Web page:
The control of surface properties is of great importance in almost all areas of application. Even in the case of purely mechanical functional components, the question arises as to how they can be bonded, protected against corrosion or decoratively coated. This usually requires several process steps for surface finishing, and oftentimes one problem is that all manufacturing steps of the component leave traces on the surface - for example, residues in the form of release agents may be present in parts or over the entire surface. Already during the search for suitable finishing processes, surface analysis is often required to determine the status quo.
However, even with established processes, the analysis of the surface is always in demand when problems such as failing bonds, peeling coatings, poor electrical conductivity and many more suddenly occur. The question then arises as to the cause in order to eliminate the source of the defect.
In both the establishment of a finishing process and damage analysis, the following imaging and chemical methods are used:
- X-ray photoelectron spectroscopy and imaging (ESCA/XPS) for surface chemistry (the top nanometers are detected),
- Scanning Electron Microscopy (SEM) for topography and morphology, often supplemented with EDX (X-ray microanalysis) for surface chemistry (depth of information about one micrometer),
- Auger electron spectroscopy and imaging (AES), layer composition of the uppermost nanometers, lateral resolution about 0.1 µm.
During the examination of a surface, it is often found that the selected analysis method provides only part of the required information and that another measurement method would be useful. By default, the sample would now have to be removed and fed to the other measuring method - and the previously examined measuring point would have to be found again.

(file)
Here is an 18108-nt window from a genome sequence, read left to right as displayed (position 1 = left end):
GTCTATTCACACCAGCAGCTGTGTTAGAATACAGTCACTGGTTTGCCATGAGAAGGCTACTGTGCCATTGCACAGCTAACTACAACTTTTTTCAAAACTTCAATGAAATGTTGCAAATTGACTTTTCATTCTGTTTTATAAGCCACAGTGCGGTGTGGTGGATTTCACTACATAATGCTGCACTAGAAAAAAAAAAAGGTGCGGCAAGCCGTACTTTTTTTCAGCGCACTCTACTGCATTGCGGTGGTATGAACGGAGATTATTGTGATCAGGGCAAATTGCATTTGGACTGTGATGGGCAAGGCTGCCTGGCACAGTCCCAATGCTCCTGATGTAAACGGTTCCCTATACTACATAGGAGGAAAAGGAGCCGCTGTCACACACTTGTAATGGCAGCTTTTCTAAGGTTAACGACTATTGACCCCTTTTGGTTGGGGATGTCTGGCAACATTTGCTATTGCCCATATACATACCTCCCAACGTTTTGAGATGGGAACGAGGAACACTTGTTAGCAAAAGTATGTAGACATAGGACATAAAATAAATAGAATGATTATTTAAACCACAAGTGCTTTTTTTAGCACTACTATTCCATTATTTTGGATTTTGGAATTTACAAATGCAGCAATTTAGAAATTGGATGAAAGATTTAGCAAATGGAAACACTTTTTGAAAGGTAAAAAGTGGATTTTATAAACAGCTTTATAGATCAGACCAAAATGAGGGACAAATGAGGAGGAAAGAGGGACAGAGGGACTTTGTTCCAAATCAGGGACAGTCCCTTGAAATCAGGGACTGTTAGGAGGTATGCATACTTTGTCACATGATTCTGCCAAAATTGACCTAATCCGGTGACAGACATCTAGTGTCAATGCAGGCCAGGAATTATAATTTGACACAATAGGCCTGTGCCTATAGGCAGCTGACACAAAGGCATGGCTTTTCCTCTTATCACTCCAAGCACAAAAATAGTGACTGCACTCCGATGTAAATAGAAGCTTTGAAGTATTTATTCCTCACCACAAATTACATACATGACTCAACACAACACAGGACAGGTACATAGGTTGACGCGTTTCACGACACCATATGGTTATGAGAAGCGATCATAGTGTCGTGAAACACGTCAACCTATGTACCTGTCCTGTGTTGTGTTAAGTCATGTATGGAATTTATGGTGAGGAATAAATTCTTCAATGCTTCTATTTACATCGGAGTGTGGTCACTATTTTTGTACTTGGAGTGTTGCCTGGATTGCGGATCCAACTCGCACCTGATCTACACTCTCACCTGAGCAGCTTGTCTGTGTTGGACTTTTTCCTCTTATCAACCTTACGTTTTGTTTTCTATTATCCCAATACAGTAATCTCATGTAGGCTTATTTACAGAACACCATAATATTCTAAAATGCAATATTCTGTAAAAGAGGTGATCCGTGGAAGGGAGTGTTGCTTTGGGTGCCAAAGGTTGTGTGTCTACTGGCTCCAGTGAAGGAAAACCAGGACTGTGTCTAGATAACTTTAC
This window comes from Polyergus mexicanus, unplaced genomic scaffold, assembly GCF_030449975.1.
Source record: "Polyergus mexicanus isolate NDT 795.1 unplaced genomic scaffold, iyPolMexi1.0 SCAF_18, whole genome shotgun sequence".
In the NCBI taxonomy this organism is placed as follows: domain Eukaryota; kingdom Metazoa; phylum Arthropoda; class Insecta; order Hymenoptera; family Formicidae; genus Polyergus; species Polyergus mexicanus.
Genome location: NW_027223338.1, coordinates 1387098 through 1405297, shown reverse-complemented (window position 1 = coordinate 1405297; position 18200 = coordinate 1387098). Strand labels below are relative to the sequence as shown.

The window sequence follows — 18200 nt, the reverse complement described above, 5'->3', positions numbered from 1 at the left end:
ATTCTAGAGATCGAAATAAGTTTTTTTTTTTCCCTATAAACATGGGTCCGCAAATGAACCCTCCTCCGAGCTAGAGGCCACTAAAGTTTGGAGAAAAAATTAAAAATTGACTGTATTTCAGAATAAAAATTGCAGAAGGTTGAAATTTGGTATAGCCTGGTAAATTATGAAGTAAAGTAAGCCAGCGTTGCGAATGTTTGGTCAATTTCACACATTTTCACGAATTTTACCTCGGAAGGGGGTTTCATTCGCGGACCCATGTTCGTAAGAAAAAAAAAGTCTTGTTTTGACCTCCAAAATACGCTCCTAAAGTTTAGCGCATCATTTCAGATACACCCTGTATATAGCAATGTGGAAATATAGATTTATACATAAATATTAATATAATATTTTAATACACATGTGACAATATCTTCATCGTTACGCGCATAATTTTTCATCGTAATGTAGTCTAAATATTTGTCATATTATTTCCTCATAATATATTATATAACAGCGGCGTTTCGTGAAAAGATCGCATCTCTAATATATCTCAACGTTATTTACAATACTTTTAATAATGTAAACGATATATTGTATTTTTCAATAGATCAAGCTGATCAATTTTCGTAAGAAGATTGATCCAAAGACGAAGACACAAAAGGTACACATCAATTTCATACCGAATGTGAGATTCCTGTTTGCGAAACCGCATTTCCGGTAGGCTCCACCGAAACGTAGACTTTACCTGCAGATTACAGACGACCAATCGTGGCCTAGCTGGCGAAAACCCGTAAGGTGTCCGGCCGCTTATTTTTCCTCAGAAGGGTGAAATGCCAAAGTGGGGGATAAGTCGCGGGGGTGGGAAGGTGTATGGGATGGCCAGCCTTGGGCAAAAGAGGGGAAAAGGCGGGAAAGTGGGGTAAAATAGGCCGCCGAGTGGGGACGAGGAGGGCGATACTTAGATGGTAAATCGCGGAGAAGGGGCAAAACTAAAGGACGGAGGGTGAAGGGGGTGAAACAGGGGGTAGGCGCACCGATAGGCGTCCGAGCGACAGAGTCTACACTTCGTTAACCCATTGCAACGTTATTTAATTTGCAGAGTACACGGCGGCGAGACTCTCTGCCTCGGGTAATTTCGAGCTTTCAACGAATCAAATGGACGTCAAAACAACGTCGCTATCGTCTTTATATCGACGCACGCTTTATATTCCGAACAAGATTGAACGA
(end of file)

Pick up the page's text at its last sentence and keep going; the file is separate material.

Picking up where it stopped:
An ESCA (Kratos Axis Supra) is now available at the Fraunhofer IGB, which has been individually expanded and includes SEM-EDX and an AES in addition to an XPS of the latest generation. An ISS (Ion Scattering Spectroscopy for hydrogen detection) is also installed and provides important information about the hydrogen content on the surface, especially for polymer surfaces. The instrument also has an argon ion cluster source for depth profiling. Equipped in this way, even complex layer structures or damaged areas can be examined with high spatial resolution. The methods can of course also be used individually. Scanning Electron Microscopy (SEM) for topography and morphology, often supplemented with EDX (X-ray microanalysis) for surface chemistry (depth of information about one micrometer).